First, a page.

Local View: Don’t balance state budget by cutting crucial services



As representatives of two nonprofit service agencies, we offer our perspective on how proposed budget cuts impact our capacity to provide critical services in Clark County. We encourage our legislators to move beyond political and partisan tensions and focus on making strategic budget decisions. We recognize that only a portion of the state budget is considered discretionary and is the most likely area to make adjustments to balance the budget. Our biggest concern is that the shortfall will be addressed solely by gutting services. We prefer prioritizing critical community needs and decreasing the severity of cuts by exploring options for new revenue.

YWCA Clark County operates the only domestic violence shelter in Clark County and a 24/7 crisis hotline. The Sexual Assault Program of YWCA Clark County provides legal, medical, and emotional support and advocacy to assist sexual assault victims/survivors and their families. The proposed cuts come on top of other reductions and jeopardize YWCA Clark County’s ability to meet its legal mandate to provide these services 365 days a year and maintain program accreditation. Additionally, the cuts will inhibit the ability to leverage those funds to obtain other grants, causing an even deeper reduction.

Cuts to domestic violence funding will require the shelter to reduce the number of bed nights by approximately 23 percent; up to 330 Clark County residents could be turned away when they need crisis intervention the most. Additionally, 580 Clark County residents seeking support services as victims of sexual assault may be turned away. YWCA Clark County has attempted to live within its means by cutting service hours, travel, training, supplies, etc. However, deeper cuts will reduce services to the point of jeopardizing our ability to meet legal requirements to provide these services and we will begin turning people away. This is simply unacceptable.

Treating thousands

Columbia River Mental Health Services treats more than 6,000 Clark County residents annually, including 1,000 children and their families. Services include treatment for mental health and substance use disorders, housing assistance and management, adult residential rehabilitation, job training and employment development, nursing and psychiatric services, plus community volunteer programs.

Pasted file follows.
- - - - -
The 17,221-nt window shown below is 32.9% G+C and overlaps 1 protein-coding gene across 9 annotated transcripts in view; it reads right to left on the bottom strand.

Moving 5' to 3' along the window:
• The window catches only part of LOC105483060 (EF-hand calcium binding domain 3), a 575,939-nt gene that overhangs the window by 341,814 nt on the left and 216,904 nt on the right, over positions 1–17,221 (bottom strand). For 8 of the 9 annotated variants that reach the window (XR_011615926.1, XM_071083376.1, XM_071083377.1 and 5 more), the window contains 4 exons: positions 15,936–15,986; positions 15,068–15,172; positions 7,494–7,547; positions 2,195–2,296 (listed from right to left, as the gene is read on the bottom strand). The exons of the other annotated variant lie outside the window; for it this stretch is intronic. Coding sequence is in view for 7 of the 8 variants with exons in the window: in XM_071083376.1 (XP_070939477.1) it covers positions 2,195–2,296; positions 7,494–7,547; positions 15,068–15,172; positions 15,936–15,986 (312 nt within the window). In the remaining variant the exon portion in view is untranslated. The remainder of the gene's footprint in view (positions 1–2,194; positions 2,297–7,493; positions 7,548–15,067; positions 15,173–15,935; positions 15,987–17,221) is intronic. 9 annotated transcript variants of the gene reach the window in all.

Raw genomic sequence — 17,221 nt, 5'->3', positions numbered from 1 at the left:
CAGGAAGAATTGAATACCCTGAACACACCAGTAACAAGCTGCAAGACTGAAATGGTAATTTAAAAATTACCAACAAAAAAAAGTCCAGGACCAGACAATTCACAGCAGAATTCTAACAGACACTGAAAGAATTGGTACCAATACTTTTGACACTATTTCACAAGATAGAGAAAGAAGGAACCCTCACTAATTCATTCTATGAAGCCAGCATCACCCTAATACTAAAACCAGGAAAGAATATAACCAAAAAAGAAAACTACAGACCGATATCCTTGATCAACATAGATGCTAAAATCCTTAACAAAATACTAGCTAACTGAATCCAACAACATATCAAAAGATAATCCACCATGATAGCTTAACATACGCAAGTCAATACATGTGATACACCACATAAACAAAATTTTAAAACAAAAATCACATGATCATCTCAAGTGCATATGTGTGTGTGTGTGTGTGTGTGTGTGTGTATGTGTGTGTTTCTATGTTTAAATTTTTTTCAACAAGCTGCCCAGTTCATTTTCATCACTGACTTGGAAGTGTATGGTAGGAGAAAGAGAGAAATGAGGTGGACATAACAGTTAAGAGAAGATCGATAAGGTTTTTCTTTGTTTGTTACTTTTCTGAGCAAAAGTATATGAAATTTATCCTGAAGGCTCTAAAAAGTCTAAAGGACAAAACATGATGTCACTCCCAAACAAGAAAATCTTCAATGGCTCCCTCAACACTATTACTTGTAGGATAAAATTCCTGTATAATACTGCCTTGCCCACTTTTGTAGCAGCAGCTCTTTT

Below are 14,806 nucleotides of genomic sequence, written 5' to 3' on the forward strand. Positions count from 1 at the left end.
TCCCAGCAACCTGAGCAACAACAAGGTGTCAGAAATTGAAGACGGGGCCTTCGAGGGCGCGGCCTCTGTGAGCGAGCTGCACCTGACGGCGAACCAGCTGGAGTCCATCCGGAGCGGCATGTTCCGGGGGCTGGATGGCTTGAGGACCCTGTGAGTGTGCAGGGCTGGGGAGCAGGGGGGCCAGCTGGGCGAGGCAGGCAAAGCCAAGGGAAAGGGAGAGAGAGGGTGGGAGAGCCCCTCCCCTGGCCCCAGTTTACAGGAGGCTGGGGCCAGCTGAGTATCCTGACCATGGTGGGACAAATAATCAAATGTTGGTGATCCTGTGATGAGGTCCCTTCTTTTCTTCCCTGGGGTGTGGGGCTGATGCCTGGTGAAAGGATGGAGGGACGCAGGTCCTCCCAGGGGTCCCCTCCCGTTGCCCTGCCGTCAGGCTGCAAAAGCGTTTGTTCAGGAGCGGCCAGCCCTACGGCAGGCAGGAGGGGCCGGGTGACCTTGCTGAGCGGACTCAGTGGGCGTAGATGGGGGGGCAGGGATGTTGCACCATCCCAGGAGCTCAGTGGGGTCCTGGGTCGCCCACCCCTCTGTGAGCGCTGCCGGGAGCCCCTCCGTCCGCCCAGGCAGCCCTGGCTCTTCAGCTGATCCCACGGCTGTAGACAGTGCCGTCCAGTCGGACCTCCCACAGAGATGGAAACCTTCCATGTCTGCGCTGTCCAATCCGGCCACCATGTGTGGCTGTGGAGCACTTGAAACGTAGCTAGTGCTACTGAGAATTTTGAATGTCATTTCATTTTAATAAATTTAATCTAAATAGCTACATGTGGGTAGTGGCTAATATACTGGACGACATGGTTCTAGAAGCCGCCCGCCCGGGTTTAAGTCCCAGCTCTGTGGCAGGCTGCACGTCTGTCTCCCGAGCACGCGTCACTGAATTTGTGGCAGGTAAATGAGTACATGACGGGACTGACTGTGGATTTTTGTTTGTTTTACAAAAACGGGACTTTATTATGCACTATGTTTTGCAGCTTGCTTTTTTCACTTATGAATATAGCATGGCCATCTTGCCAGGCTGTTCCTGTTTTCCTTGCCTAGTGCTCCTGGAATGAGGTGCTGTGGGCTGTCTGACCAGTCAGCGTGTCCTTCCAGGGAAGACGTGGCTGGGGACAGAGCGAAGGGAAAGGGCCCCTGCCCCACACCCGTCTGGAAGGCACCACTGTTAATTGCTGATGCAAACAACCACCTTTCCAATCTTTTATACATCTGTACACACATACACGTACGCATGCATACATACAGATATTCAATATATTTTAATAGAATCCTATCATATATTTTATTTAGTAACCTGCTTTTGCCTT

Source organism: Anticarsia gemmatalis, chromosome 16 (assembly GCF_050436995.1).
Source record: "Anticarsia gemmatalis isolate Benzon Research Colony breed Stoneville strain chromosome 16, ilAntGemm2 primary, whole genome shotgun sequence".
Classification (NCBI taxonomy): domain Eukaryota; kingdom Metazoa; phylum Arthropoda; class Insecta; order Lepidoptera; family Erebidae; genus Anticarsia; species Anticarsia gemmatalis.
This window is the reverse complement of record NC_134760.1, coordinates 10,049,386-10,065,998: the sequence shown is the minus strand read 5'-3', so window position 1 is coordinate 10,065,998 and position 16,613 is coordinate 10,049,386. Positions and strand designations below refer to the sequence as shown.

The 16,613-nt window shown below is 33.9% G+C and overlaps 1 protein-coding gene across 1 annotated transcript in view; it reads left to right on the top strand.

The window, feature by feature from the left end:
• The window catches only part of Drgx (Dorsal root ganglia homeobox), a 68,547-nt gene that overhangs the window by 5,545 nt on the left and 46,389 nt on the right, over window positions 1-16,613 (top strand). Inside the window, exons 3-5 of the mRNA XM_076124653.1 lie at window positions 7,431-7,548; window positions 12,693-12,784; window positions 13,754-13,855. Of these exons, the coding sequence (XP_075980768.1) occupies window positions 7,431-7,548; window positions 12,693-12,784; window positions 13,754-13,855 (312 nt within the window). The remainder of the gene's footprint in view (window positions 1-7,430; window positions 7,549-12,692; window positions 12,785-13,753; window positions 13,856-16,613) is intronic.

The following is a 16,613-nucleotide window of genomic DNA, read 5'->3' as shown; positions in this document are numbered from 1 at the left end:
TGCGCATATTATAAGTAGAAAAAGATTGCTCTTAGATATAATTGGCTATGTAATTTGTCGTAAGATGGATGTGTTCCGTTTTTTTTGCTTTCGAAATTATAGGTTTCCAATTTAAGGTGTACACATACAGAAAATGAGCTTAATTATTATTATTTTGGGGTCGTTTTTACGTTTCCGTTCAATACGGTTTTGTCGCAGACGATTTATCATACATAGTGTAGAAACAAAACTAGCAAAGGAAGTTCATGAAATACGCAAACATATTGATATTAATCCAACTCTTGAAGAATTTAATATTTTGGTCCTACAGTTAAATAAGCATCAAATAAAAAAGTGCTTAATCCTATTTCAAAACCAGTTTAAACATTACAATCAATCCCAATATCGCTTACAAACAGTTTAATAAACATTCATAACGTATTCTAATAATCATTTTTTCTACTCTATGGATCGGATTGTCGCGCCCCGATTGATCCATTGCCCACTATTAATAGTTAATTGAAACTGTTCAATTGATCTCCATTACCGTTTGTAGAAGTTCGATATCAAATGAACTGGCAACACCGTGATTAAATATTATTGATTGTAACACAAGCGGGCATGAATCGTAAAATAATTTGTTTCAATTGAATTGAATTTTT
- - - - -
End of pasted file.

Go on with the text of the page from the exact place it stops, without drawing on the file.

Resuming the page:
As with so many of our local partners, CRMHS has cut staffing, spending and services over four years to maximize efficiencies and adapt to the worst recession Clark County has seen in 70 years. Low-income citizens without insurance find it almost impossible to get effective care. Unfortunately, this frequently results in crises that require intervention at a much greater expense either in a local emergency room or jail. Projected cuts will mean 70 to 250 people each month will not receive important health care.

Many of us know friends or have family members who have been victimized by sexual assaults or domestic violence, and we understand the importance of support programs during the darkest hours. We also know friends or have family members who needed substance abuse treatment or other behavior treatment programs. Clark County residents have a history of compassion for vulnerable citizens and have always offered our voices, strength, and resources. We turn to Clark County residents to help us prevent a bad budget situation from becoming a dire situation.

We ask Clark County residents to contact state legislators and urge them to put aside partisan rhetoric to reach a prioritized budget that balances cuts with some revenue generation. The services provided to vulnerable people in crisis are too important to our community to sacrifice for partisan pettiness and election gamesmanship.

Times are tough. We get it, and our agencies are living within our means. However, additional budget cuts are unconscionable, and Clark County residents will truly feel the pain if this is allowed to happen. We need your help to appeal to the state legislators so that we can continue to help Clark County residents when they need us most.

Kelly Walsh is president of the YWCA Clark County board. Joan Caley is president of the Columbia River Mental Health board.